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Avatar: The Way of Water - Blockbuster With a Message



Leaving the cinema after watching Avatar: The Way of Water, there were clear but unspoken emotions amongst all viewers. Shock. Anguish. Dismay. Pain. Warmth. Besides from the visuals themselves, the awe was derived from the beautiful storytelling of a family, a nation and a world just trying to survive in harmony and peace. There are many obvious and more nuanced themes from the movie that we at MORE believe to be imperative in modern society in learning to exist alongside nature.

The mistreatment of indigenous people

Perhaps one of Avatar’s core themes is the mistreatment of indigenous people - and we needn’t go as far as Pandora to see examples of this in our own lives. Indigenous people are routinely exploited by corporations and groups around the world and throughout history. As pointed out by J. Lowe and K. Ahmad in an article for Drug Science, indigenous folk make up 6% of the global population and occupy roughly 25% of the Earth’s surface, safeguarding and caring for their - often resource-rich - local areas. Pharmaceutical companies are particularly guilty of so-called ‘indigenous washing’, defined by First Nation as “a term to describe the deception of the general public by government and industry in trying to cover up their theft of indigenous peoples lands, natural resources and cultural riches by pretending that they are acting in the best interests of the native peoples. The term is coined in analogy to greenwashing.”.

Biopiracy is one way that pharmaceutical companies exploit indigenous people. This is when indigenous knowledge is patented for profit without any of these profits being returned to the indigenous people who discovered its usage or occupy the land where the plant grows. An example of this scientific colonialism is the case of the Quassia amara as researched by J. Rose for The Coversation. This was a biopiracy case between the French IRD (Institute for Development Research) and local officials in French Guiana when, during interviews with locals about medicinal plants with anti malarial properties, they discovered the Quassia amara flower. A patent was granted in 2015 and locals were never credited or given any profits as it was seen by European scientific precedent as a new discovery as the anti malarial compound was found using alcohol extraction methods rather than how the locals used it in a tea - despite the fact that it was local knowledge that allowed this discovery. Another famous example is turmeric which was patented by the US Patent Office in 1995 for two healing properties, as described by A. Sabharwal in an article for Lexology. This rocked the Indian scientific community who claimed it to be an act of biopiracy as turmeric had been used by Indian people who centuries for its healing properties. In a landmark decision, the patent was revoked by USPTO - a positive step in the right direction.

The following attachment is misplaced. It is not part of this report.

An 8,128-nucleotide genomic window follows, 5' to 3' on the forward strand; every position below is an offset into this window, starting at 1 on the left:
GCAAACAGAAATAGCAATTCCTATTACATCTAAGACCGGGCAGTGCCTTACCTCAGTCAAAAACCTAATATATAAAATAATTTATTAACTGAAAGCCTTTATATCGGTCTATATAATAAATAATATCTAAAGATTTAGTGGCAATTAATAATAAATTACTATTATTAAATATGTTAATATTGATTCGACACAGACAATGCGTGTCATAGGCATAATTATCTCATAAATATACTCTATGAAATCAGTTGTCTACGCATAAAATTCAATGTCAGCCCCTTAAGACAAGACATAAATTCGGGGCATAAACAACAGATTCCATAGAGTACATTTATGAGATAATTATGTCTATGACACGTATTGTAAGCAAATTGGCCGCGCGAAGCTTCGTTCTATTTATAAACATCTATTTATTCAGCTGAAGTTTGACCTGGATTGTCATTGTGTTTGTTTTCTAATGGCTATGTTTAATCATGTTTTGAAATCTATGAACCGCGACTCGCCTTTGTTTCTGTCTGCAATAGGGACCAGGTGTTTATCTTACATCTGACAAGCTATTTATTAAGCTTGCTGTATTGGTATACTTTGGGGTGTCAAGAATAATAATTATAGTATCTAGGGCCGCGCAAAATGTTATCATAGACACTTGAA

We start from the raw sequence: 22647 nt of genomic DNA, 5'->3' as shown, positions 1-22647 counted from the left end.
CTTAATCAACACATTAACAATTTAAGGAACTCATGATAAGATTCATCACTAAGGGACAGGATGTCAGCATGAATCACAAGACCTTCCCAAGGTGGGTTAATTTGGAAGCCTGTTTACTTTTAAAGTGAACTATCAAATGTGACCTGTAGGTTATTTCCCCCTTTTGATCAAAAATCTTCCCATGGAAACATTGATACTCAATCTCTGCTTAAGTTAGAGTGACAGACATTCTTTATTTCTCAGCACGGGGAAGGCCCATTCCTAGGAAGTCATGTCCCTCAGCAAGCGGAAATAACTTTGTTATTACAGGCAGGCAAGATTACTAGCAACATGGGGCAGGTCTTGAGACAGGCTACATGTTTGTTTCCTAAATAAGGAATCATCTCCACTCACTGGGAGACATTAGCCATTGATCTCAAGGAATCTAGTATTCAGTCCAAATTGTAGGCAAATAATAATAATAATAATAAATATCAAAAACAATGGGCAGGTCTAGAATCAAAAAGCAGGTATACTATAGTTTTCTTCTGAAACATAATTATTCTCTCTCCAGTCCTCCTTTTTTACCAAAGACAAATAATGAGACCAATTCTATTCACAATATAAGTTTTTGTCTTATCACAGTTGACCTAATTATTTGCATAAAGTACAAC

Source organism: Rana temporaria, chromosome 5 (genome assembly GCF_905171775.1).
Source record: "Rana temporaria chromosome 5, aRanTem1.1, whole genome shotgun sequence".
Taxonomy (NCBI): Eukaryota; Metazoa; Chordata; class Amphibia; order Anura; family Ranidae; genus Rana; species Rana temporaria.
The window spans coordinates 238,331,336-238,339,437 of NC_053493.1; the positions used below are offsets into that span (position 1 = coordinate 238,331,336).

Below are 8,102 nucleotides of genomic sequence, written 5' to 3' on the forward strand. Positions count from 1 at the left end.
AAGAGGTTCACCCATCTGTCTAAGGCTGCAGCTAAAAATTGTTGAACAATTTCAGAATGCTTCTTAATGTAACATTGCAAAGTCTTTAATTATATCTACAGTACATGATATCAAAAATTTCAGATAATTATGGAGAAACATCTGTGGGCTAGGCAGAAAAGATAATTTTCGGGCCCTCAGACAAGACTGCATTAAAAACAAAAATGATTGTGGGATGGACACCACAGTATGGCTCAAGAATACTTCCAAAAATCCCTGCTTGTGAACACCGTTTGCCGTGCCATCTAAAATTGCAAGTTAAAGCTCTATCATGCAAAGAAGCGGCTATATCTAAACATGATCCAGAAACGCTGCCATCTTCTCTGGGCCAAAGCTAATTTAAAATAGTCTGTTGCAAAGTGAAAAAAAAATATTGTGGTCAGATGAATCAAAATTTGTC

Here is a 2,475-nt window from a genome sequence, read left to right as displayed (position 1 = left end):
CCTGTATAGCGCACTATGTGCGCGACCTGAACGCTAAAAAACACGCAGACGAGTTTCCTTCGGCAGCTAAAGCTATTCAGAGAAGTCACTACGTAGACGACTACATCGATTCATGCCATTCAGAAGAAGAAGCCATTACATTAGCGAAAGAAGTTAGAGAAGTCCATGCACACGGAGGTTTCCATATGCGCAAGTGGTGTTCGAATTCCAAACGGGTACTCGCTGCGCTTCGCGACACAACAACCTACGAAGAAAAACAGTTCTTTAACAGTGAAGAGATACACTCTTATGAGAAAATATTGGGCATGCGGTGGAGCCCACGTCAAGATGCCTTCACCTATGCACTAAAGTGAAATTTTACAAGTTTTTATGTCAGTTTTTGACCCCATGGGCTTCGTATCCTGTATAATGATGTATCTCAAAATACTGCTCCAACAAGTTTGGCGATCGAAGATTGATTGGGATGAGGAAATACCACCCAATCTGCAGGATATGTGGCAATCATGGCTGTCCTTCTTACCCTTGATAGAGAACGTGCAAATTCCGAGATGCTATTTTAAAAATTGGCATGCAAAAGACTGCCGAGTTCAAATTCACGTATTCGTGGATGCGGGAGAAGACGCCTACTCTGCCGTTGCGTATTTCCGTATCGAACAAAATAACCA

White saviour complex

An issue that Avatar does not address in either the first or second movie is the white saviour / white hero complex it perpetuates. Jake Sully is a likeable character but it’s undeniably his fault that the assault on Home Tree was so successful in the first movie, and him being applauded for saving it ignores the fact that if humans had never arrived in the first place the Na’vi wouldn’t have been threatened. Sully’s portrayal of “white centering”, described by D. Cox (2020) as when white people put their feelings above POC’s because they’re “helping”, is clear throughout the movie, with the focus more on Sully’s anguish as he fights between supporting the humans or the Na’vi, than the Na’vi themselves. Once again we see the white point of view placed above any other, and see white guilt placed above people of colours’ suffering.